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The New York metropolitan area is enormous. It extends from the eastern tip of Long Island to significant chunks of New Jersey and Connecticut. It overlaps with several of the largest cities in both of those states. It has a land area of more than 11,600 square kilometers, and a population of more than 20 million people.

If you put all of that under a single administration, you would need to subdivide it to some extent, as it would be more populous than the entire state of New York. By comparison, New York City itself has a much more reasonable population of ~8 million people. But if you subdivide it, that just brings us right back to the premise of this question (why is the center special?).

Another issue is federalism. New Jersey and Connecticut have the right to make their own laws, which may differ from New York law in various ways. Any merger would require some mechanism for the same municipal corporation to be incorporated under multiple state governments simultaneously, which isn't generally a thing in American law (compare for example Kansas City, which is legally two cities on opposite sides of the Kansas-Missouri border). The cities of Newark and New Haven (and all the others in the area) are their own municipal corporations, and would need to be dissolved if we want to merge them into New York City. The same goes for the towns and villages on Long Island, which also enjoy a degree of legal independence and cannot simply be annexed by the city.

In theory, the New York state legislature could dissolve those towns and villages by statute, but the city has shown no interest in this prospect, because Long Island is much more suburban than the city proper. It has no subway access to the city, and regular but much less frequent rail access. Car and home ownership are both more common on Long Island, and real estate prices are far lower per unit area. It wouldn't make sense to try to administer Long Island as part of the city.

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  • Connecticut is not west of New York. Did you mean "Pennsylvania"? – phoog Sep 20 '19 at 22:55
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What prevents Paris from merging all of its suburbs under one political entity for easier management?

With political agreement at the national level (I suppose; I'm not familiar with the details of France's constitution), nothing prevents it. Cities expand from time to time, including your examples:

The question should be whether or when such an expansion of a city's limits is beneficial, not what prevents it from happening, because it happens regularly.

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The question where a city’s boundaries are, where they should be and whether they should be changed from the first to the second is essentially a combination of history and politics. Relaxed beautifully outlined the Paris case. I’ll take a look at a couple of other examples.

Berlin used to be a much smaller town by area and surrounded by a couple of other towns such as Charlottenburg, (Neu-) Kölln, Spandau and a number of smaller villages. With the beginning of the industrial revolution in Germany, the capital of Prussia and later the German Empire was obviously a prestigeous place where a lot of industry was founded or settled, drawing lots of workers and increasing the built-up areas until they formed one large metropolis. This formed problems as the individual communities would, for example, plan their road networks with little consideration of their neighbours. So in the late 19th and early 20th centuries, a number of plans were drawn up to fuse all these smaller towns into one huge city, Greater Berlin (Groß-Berlin). The plan was finally put into effect in 1920, forming the city boundaries that by-and-large are still in force today. There was now one central planning authority for the entire city.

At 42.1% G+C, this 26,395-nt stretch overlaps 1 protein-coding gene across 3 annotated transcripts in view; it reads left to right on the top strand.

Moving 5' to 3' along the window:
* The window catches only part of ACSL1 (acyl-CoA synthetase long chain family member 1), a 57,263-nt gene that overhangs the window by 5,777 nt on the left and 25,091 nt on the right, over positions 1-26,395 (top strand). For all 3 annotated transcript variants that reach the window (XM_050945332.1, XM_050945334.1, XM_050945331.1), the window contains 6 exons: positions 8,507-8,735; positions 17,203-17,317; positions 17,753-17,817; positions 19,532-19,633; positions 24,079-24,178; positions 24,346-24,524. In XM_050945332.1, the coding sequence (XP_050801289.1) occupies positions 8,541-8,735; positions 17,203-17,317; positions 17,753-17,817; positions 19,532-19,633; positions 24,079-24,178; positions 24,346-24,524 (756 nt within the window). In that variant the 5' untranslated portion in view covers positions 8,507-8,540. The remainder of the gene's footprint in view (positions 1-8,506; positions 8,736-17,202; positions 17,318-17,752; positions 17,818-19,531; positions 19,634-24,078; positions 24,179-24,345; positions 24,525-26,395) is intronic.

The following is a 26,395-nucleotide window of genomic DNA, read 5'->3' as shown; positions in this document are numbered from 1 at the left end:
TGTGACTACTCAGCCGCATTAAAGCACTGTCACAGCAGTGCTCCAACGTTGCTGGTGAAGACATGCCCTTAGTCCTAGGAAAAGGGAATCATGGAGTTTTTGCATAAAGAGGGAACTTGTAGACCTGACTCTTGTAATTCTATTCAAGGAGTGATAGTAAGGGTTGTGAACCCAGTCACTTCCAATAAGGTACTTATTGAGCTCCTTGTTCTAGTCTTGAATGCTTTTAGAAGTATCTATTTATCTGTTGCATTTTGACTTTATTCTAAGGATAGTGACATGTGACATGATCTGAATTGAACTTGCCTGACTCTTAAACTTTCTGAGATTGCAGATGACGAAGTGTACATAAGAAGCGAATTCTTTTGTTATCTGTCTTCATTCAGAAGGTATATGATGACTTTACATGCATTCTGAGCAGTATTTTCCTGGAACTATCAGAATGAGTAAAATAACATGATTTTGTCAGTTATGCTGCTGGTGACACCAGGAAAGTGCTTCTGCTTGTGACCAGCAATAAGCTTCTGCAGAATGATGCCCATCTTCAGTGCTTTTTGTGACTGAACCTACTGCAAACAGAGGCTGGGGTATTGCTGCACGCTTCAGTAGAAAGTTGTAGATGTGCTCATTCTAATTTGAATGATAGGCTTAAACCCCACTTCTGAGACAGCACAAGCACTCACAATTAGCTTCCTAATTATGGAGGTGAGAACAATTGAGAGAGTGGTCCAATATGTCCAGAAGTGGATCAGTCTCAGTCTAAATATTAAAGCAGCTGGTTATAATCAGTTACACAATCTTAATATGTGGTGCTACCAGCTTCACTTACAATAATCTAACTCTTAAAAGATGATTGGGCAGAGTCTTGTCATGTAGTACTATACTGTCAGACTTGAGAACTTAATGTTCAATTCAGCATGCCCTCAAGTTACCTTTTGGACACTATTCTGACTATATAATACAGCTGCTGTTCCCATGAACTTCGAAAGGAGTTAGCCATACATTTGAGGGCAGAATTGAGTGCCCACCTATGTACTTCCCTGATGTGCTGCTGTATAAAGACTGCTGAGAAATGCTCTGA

The situation was similar in Hamburg, however there it was the Nazi party that decreed Greater Hamburg (Groß-Hamburg) in 1937. After the war, there were some more or less serious attempts to reverse this as individual towns wanted to regain their independence from the central Hamburg authority.

Munich, on the other hand, grew gradually in a series of incorporations of surrounding towns and villages. The following map (taken from the German Wikipedia) shows the different areas coloured according to when they were incorporated into Munich. Compared to Berlin, there was obviously far less opposition to creating the greater city in Bavaria; potentially because Munich itself may have always been more important and larger than the surrounding towns and villages.

Incorporations of surrounding towns into Munich by year

Chinese cities tend to be huge in area. For example, Shanghai covers an impressive 6300 square kilometres. This is a result of a number of mergers shortly after the Second World War, initiated top-down by the Chinese Communist Party (although even before the mergers Shanghai wasn’t small by area). as a result, the city boundaries not only include all of the inner metropolitan area but large agricultural and forest areas, villages far, far out. I travelled on the Shanghai metro to a place called Zhujiajiao which took upwards of 45 minutes with the metro travelling what looked like countryside for most of the journey.

So summing this up: small cities proper in a densely built-up metropolitan area like Brussels with a number of independent cities/towns around it tend to be the original state of things if nobody attempted significant mergers or if they were rejected by local governments, local population or others. It takes political will to create a larger city and it often needs to overcome local objections, so large metropolitan areas under just one city administration are usually there on purpose.

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In my case, I live in the Washington, DC metropolitan area. The Constitution of the United States (the foundational legal document of the United States) limits the size of the District of Columbia to 10 square miles.

It would require a Constitutional amendment to expand DC to include its entire metropolitan area.